|A hacksaw and a file will achieve a lot.|
The organizers at Cape Elizabeth Paint for Preservation give us 2.5 days to do one painting. In return, they want us to paint big. I like painting big, so I’m happy to oblige. The trouble is, with the exception of the Gloucester easel, most plein air setups are meant for fairly small work. I have a Gloucester easel, but it is missing a part. I can balance a 20X24 board on my pochade box using clips, but that’s the absolute limit. And canvases need better support than do boards.
I’ve narrowed it down to three possible sizes, depending on how intrepid I feel and how the weather looks—36X36, 24X30, or 20X24. I’ve packed my big brushes and lots of extra paint. The only issue was working up a field easel that could accommodate big panels without blowing away.
|My easel before I hacked at it. That's an en plein air pro shelf on the tripod. Very useful.|
Tara Will is a fantastic pastel painter from Maryland. She works large and loose in the field, using a modified Guerrilla Painter 3001 No.17 Flex Easel. This is basically an aluminum head that fits on a camera tripod. I have one, and it’s a good piece of equipment, but it is limited. It only extends to 20”. Like all Guerrilla Painter tools, though, it’s rock solid.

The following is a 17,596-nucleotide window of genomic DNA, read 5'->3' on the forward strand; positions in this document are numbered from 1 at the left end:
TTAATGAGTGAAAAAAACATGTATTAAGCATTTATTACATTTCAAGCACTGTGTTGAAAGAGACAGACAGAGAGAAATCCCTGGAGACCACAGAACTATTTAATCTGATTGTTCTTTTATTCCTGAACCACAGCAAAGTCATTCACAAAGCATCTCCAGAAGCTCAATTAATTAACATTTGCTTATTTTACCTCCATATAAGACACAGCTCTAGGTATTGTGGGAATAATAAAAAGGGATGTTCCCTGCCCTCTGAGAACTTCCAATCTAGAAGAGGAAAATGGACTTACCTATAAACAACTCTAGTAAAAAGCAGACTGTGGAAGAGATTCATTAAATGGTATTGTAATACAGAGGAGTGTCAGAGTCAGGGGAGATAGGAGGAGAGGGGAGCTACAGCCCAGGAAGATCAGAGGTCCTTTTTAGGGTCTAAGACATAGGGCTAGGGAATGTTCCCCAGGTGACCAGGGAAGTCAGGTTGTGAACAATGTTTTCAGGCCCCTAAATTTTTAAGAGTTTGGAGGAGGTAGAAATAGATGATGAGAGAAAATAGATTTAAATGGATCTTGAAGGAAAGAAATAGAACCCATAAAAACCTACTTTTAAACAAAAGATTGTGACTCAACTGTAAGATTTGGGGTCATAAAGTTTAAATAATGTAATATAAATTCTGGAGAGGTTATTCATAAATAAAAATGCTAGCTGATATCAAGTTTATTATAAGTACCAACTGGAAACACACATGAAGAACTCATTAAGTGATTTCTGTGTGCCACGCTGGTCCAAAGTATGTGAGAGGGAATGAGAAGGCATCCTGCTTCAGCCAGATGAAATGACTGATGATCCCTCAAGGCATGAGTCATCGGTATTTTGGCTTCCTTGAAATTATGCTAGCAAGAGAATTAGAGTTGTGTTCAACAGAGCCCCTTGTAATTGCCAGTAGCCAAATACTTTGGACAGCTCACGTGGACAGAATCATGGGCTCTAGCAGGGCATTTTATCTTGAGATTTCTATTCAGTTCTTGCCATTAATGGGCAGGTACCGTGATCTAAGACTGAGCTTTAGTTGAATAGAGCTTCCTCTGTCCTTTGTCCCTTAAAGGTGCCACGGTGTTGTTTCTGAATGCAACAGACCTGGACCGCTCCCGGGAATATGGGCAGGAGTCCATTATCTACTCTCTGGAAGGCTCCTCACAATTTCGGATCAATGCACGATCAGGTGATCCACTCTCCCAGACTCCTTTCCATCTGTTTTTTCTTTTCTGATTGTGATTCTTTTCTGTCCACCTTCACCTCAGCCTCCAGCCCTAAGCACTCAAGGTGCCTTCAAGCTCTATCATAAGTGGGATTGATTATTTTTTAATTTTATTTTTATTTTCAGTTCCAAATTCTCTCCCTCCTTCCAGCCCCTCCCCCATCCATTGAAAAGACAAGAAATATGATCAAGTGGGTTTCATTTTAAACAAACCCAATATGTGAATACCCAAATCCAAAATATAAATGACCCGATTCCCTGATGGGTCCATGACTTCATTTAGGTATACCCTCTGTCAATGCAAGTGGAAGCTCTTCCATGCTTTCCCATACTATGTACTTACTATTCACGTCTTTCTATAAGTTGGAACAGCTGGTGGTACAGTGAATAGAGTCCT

|Hacksawing the easel apart.|
Tara sawed hers in half, inserted a piece of steel strip metal in the gap and locked the whole thing down with set screws. Genius! I’ve wanted to do something similar ever since I saw it. The only issue was to find a mending plate or metal strip to fit.
I stopped at two hardware stores, a marine store and a shipyard, with no luck. I went home, discouraged. My husband suggested one more trip, to Rockport Steel, which fabricates huge things like lobster boats and dock ramps. A fellow named Tim took time off and milled me a ½”X24” flat plate while I waited. It turns out that he is a darned good artist, judging by his work hanging in the office.
|The steel flat strip fit perfectly.|
From there it was a simple matter of cutting the aluminum stem in half with a hacksaw. Two extra screws from a Testrite easel easily locked the flat bar down. The screws were slightly too long to clear the canvas, so I cut them down with a bolt cutter. I think Tara's might lock from the back, but no longer remember.
It’s a mite wobbly when fully extended, and I don’t know yet how difficult it will be to adjust the set screws on the fly. Only field testing will tell me if it will work.
|I have spare screws on hand for my Testrite classroom easels. They fit perfectly in the groove and locked the steel flat strip down securely.|
|Solid enough for field painting? Only time will tell.|
And then, on second thought, I answered, “heck, yeah!” When the pressure's on, I'd rather use an old reliable tool than a new contraption.